Photo: Illustration. Source: BOEM

U.S. judge quashes Gulf of Mexico oil & gas lease sale due to climate impact

U.S. judge has invalidated the results of an offshore oil and gas lease sale for acreage in the Gulf of Mexico held by the Biden administration late last year on the grounds of failure to properly account for the lease sale’s climate change impact.

Environmental groups hailed the decision as a pivotal victory in the fight to defend Gulf communities and the planet from the worsening climate crisis.

Held in November 2021, Lease Sale 257 was the largest offshore oil and gas lease sale in U.S. history, offering 80.8 million acres in the Gulf of Mexico for leasing. It generated over $191 million in high bids for 308 tracts covering 1.7 million acres. A total of 33 companies participated in the lease sale.

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The lease sale was challenged by environmental group Earthjustice on behalf of Healthy Gulf, Center for Biological Diversity, Sierra Club, and Friends of the Earth, alleging that the federal defendants violated the National Environmental Policy Act (NEPA) and the Administrative Procedure Act (APA). The lawsuit argued that the 2017 environmental analysis that the Biden administration relied on to hold the sale is “fatally flawed.”

“The sale was not only counter to the administration’s pledge to reduce carbon emissions by 50 per cent to 52 per cent by 2030 and meet our climate commitments, but it is illegal and based on previously debunked environmental analysis,” Earthjustice said.

In the decision, Judge Rudolph Contreras of the U.S. District Court of the District of Columbia vacated and remanded the Bureau of Ocean Energy Management’s lease sale 257. The court believes that BOEM acted arbitrarily in excluding foreign consumption from its emissions analysis.

According to the environmentalists, the court held that the Interior Department failed to accurately disclose and consider the greenhouse gas emissions that would result from the lease sale, violating a bedrock environmental law.

Interior must now conduct a new environmental analysis that accounts for the greenhouse gas emissions that would result from the development and production of the leases. After that, the agency will have to decide whether it will hold a new auction.

Responding to the court’s decision, the environmental groups said the decision holds the Interior accountable for grossly underestimating the climate impacts and risks to Gulf communities before deciding to hold the largest oil and gas lease sale in U.S. history. This ruling ensures that waters and coasts will be protected from additional harmful drilling and eventual spills in the Gulf, where the fossil fuel industry is already sitting on 8 million acres of leases on public waters.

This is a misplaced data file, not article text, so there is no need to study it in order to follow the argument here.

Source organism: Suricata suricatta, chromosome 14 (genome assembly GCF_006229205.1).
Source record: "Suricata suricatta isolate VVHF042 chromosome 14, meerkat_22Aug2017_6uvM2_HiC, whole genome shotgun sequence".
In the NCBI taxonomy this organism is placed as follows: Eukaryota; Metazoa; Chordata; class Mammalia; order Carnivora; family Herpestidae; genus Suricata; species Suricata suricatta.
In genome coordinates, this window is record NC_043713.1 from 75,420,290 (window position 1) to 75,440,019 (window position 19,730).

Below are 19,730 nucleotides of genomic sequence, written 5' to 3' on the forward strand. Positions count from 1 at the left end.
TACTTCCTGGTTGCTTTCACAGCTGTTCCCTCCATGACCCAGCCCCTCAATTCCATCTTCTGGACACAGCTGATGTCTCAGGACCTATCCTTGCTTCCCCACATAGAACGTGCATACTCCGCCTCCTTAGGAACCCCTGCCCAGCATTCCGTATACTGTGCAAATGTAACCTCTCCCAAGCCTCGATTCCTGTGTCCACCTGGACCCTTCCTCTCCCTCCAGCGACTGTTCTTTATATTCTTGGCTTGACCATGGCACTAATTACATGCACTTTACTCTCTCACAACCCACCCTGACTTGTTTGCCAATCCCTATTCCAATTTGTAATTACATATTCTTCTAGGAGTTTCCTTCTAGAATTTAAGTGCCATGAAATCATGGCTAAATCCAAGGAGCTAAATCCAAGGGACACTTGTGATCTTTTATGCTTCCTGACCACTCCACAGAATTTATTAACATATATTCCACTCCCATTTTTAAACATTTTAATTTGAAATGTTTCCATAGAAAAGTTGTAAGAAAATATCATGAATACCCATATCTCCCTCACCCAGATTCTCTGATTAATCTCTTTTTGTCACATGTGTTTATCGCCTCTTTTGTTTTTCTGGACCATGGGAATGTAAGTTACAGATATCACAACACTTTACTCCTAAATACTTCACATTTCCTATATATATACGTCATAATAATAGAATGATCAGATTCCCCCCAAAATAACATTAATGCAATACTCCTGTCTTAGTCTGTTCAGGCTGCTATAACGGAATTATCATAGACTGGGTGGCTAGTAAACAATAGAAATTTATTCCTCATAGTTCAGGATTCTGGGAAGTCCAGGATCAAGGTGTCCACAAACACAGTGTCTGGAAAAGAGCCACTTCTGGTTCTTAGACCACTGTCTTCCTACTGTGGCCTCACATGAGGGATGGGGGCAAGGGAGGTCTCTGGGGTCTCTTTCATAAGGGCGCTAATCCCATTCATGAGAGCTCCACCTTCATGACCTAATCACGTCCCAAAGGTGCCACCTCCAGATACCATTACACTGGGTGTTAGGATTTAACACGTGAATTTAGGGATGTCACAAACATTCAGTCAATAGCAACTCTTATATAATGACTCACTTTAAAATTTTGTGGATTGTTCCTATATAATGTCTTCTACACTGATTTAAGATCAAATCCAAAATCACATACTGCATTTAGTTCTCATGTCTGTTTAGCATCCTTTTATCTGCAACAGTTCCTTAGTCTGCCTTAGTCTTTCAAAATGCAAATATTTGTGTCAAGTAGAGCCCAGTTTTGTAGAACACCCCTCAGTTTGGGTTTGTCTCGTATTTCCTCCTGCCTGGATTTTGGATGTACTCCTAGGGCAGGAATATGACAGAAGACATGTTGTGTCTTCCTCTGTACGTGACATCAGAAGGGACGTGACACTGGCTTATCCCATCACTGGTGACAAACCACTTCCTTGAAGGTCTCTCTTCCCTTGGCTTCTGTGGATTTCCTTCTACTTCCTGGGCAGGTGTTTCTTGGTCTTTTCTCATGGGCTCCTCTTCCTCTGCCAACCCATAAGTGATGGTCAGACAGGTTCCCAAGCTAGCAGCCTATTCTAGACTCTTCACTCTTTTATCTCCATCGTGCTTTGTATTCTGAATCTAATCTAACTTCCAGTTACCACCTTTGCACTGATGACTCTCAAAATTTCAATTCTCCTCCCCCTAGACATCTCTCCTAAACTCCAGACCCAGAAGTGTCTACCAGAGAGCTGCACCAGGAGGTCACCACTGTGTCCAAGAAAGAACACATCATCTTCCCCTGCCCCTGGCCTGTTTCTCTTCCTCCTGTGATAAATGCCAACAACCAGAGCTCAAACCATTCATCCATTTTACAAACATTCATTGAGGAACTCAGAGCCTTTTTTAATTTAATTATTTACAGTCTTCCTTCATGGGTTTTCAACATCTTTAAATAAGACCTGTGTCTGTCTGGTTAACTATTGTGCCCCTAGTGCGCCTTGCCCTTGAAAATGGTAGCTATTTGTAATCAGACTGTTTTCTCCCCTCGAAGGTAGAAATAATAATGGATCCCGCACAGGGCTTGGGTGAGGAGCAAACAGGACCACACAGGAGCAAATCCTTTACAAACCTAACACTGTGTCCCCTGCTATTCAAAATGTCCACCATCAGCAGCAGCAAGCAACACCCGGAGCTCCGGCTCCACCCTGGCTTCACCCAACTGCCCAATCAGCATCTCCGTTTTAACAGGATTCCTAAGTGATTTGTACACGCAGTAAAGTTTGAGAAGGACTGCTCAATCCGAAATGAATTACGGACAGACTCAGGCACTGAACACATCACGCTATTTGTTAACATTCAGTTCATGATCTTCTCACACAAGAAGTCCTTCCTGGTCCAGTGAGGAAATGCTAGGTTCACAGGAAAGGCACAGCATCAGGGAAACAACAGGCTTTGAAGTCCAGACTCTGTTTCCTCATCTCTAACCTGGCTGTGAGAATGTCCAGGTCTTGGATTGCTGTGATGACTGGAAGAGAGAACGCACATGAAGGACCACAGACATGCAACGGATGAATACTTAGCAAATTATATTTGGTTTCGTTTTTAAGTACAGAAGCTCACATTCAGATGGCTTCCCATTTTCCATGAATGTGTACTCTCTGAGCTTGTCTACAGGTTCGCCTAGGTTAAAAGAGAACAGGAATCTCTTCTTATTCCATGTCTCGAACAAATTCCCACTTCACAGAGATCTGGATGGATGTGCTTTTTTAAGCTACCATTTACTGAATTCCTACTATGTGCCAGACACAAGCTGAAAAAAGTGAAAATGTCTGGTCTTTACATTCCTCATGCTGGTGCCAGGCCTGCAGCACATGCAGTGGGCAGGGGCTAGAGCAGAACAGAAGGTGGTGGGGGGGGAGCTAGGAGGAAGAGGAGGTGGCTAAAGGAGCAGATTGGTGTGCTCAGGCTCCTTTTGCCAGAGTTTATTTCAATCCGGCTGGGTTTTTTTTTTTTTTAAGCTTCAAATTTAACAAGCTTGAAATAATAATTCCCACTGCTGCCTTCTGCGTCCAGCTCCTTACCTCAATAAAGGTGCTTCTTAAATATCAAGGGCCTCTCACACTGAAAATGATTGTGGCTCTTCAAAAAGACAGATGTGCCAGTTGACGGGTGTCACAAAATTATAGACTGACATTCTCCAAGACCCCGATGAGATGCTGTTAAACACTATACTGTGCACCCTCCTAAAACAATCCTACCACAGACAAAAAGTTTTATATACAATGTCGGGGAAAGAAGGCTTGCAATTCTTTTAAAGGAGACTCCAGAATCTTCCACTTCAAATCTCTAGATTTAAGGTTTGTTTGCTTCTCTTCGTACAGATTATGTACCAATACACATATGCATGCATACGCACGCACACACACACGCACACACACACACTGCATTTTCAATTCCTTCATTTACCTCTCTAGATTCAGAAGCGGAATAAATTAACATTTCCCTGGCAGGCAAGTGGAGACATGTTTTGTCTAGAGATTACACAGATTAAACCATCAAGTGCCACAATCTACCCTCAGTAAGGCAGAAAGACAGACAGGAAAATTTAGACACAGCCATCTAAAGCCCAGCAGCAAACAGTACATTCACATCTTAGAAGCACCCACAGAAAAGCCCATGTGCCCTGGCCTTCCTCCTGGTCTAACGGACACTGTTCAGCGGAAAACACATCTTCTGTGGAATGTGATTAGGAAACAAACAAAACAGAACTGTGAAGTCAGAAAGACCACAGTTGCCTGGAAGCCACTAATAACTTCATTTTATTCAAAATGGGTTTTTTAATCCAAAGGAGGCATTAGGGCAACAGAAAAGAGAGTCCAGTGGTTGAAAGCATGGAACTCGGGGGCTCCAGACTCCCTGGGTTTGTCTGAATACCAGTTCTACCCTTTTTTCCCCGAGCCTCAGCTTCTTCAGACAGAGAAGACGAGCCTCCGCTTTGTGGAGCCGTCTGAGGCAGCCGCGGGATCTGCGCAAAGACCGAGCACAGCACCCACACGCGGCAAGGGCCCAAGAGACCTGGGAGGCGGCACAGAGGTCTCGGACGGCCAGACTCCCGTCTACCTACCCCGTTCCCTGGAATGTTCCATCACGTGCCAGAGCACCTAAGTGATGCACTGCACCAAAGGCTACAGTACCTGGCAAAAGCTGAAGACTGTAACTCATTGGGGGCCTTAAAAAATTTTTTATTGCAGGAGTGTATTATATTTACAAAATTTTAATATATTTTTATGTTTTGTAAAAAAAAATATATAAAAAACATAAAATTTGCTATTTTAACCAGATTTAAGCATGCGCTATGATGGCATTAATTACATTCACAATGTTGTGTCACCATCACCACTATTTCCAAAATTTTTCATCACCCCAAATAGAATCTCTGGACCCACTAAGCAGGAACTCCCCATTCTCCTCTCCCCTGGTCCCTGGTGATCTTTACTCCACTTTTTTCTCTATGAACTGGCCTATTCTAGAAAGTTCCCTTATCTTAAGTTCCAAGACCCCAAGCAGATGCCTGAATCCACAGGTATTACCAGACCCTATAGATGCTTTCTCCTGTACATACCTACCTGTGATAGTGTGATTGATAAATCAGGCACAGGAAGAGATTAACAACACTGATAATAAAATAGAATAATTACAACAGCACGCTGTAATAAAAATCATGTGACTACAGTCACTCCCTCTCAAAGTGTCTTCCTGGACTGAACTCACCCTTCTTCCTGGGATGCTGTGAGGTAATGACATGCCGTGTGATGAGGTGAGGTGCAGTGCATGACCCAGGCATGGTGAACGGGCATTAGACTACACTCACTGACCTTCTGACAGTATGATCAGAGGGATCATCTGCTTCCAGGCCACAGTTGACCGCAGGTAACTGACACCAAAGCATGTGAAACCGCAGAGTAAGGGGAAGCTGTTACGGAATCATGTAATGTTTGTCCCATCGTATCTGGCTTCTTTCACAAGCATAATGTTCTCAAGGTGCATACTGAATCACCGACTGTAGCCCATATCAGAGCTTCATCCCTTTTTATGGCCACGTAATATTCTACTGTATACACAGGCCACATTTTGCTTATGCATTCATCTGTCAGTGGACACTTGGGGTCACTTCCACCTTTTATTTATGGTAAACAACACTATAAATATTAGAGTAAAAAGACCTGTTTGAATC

Earthjustice’s senior attorney, Brettny Hardy, stated: “We simply cannot continue to make investments in the fossil fuel industry to the peril of our communities and increasingly warming planet. This administration must meet this critical moment and honour the campaign promises President Biden made by stopping offshore leasing once and for all.”

Cynthia Sarthou, executive director of Healthy Gulf, commented: “Today, we can look forward to the day when we stop selling off our public waters for pennies on the dollar when a just transition to a clean energy future is critical to our very survival. Now, the Gulf can be seen as a viable field for offshore wind energy that will power our future.”

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Hallie Templeton, legal director at Friends of the Earth, emphasised that the court’s decision is victorious, but the fight is not over yet. Templeton also noted that the groups would continue to hold the Biden administration accountable for making “unlawful decisions” that contradict its pledge to take urgent action on climate change.

Meanwhile, the oil and gas industry is disappointed with the decision. As reported by Reuters, National Ocean Industries Association (NOIA) President, Erik Milito, said the uncertainty around the future of offshore drilling in the U.S. waters might only strengthen the geopolitical influence of higher emitting – and adversarial – nations, such as Russia.

Oceana, a non-profit ocean conservation organization, applauded the ruling. Campaign director, Diane Hoskins, commented: “Offshore oil drilling is dirty and dangerous, and as a federal judge found yesterday, the Department of the Interior has underestimated the effect of offshore drilling on climate. Where they drill, they spill, and oil spills devastate local communities and shut down tourism along our coasts, and climate change associated with offshore drilling continues to harm our environment and contribute to rising sea levels.”

Hoskins added: “Expanded offshore drilling from new lease sales stands in direct contrast to serious action addressing the climate crisis. As a candidate, President Biden committed to ending new offshore drilling and as president, he made bold international commitments to reducing U.S. greenhouse gas emissions. With this ruling, there’s a lot of reason to be hopeful that President Biden can ensure we’re not expanding dirty and dangerous offshore drilling. The future of our climate and our oceans depends on his action.”